|Year : 1996 | Volume
| Issue : 1 | Page : 55-56
Severe bullous fixed drug eruption due to metronidazole mimicking a localized form of toxic epidermal necrolysis
Puneet Bhargava, US Agarwal, Bha
Source of Support: None, Conflict of Interest: None
A 55-year-old diabetic male who had severe bullous fixed drug eruption mimicking a localized form of toxic epidermal necrolysis 8 hours after taking metronidazole is presented.
Keywords: Bullous fixed drug eruption, Metronidazole, Dental abscess, Toxic epidermal necrolysis
|How to cite this article:|
Bhargava P, Agarwal U S, Bha. Severe bullous fixed drug eruption due to metronidazole mimicking a localized form of toxic epidermal necrolysis. Indian J Dermatol Venereol Leprol 1996;62:55-6
|How to cite this URL:|
Bhargava P, Agarwal U S, Bha. Severe bullous fixed drug eruption due to metronidazole mimicking a localized form of toxic epidermal necrolysis. Indian J Dermatol Venereol Leprol [serial online] 1996 [cited 2019 Dec 5];62:55-6. Available from: http://www.ijdvl.com/text.asp?1996/62/1/55/4311
| Introduction|| |
Fixed drug eruption is a clinical entity occurring in the same site or sites each time the drug is administered. Extensive bullous fixed drug eruption represents the most severe form and is often confused with a localized form of toxic epidermal necrolysis. We present here a case report of such a reaction due to metronidazole.
| Case Report|| |
A 55-year-old Hindu male, a known case of diabetes, presented with complaints of sudden appearance of a giant painful erythematous plaque on front and back of abdomen extending on to thigh on the left side.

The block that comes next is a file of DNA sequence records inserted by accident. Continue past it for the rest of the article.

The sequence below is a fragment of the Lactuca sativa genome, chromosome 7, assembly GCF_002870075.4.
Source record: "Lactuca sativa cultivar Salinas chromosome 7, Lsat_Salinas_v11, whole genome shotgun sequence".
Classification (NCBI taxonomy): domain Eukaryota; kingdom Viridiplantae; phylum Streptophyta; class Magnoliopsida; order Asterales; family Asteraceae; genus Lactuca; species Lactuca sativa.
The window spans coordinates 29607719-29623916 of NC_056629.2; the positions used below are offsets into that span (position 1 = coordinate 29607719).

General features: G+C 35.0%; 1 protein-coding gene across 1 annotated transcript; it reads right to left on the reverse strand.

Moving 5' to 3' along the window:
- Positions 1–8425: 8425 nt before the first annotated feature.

There were no systemic complaints. Patient had taken metronidazole unknowingly 8 hours prior to appearance of lesion for dental abscess. Patient had similar reaction to metronidazole 5 years back.
On examination an ill-defined large erythematous plaque with epidermal detachment was found extending from left hypochondriac and epigastric region to his left thigh [Figure:l]. There was sero-purulent discharge from the lesion. Mucosal sites were spared. His routine investigations showed raised blood sugar levels and mild lymphocytosis. Biopsy showed extensive keratinocyte necrosis, hydropic degeneration of basal cell layer with pigmentary incontinence, separation of epidermis from dermis and perivascular lymphohistiocytic infiltrate.
| Discussion|| |
Metronidazole is known to cause FDE, but extensive bullous form is rare. FDE usually occurs within 30 minutes to 8 hours following taking the offending drug. The presence of increased numbers of T lymphocytes subsets in both TEN and FDE [4,5] suggests a common pathogenesis for both these disorders probably involving a cell mediated cytotoxic response.
| References|| |
|1.||Elias Peter M, Fritsch PD. Erythema multiforme and toxic epidermal necrolysis. In: Fitzpatric TB, Eisen AZ, Wolff K, et al, eds. Dermatology in general medicine. New York: McGraw-Hill, 1993:585-600. |
|2.||Sehgal VN, Gangwani OP. Fixed drug eruption: current concepts. Int J Dermatol 1987;26:67-74. [PUBMED] |
|3.||Fixed drug eruptions. In: Breathnach SM, Hintner H, eds. Adverse drug reaction and the skin. Oxford: Blackwell Scientific Publications, 1992:72-8. |
|4.||Visa K, Kayhko K, Stubb S, Reitamo S. Immunocompetent cells of fixed drug eruption. Acta Derm Venereol (Stockh) 1987;67:30-5. [PUBMED] |
|5.||Miyauchi H, Hosokawa H, Akalda T, et al. T-cell subsets in drug induced toxic epidermal necrolysis. Arch Dermatol 1991;127:851-5. |
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